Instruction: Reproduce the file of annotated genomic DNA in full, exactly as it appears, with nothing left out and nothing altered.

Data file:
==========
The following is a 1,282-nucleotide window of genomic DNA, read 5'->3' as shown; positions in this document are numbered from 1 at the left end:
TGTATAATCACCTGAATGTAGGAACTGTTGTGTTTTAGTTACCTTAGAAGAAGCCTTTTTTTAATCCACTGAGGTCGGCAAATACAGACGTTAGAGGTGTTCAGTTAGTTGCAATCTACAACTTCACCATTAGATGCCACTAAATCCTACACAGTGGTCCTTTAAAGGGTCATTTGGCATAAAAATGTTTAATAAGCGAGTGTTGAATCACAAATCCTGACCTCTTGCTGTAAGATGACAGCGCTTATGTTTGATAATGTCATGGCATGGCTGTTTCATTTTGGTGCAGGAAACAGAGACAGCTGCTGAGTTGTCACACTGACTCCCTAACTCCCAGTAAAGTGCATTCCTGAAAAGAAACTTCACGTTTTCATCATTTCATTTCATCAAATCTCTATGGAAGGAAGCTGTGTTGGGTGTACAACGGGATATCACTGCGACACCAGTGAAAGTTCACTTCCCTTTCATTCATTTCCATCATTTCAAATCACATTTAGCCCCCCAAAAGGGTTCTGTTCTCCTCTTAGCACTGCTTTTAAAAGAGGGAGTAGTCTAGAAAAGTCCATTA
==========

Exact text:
The following is a 1,282-nucleotide window of genomic DNA, read 5'->3' as shown; positions in this document are numbered from 1 at the left end:
TGTATAATCACCTGAATGTAGGAACTGTTGTGTTTTAGTTACCTTAGAAGAAGCCTTTTTTTAATCCACTGAGGTCGGCAAATACAGACGTTAGAGGTGTTCAGTTAGTTGCAATCTACAACTTCACCATTAGATGCCACTAAATCCTACACAGTGGTCCTTTAAAGGGTCATTTGGCATAAAAATGTTTAATAAGCGAGTGTTGAATCACAAATCCTGACCTCTTGCTGTAAGATGACAGCGCTTATGTTTGATAATGTCATGGCATGGCTGTTTCATTTTGGTGCAGGAAACAGAGACAGCTGCTGAGTTGTCACACTGACTCCCTAACTCCCAGTAAAGTGCATTCCTGAAAAGAAACTTCACGTTTTCATCATTTCATTTCATCAAATCTCTATGGAAGGAAGCTGTGTTGGGTGTACAACGGGATATCACTGCGACACCAGTGAAAGTTCACTTCCCTTTCATTCATTTCCATCATTTCAAATCACATTTAGCCCCCCAAAAGGGTTCTGTTCTCCTCTTAGCACTGCTTTTAAAAGAGGGAGTAGTCTAGAAAAGTCCATTA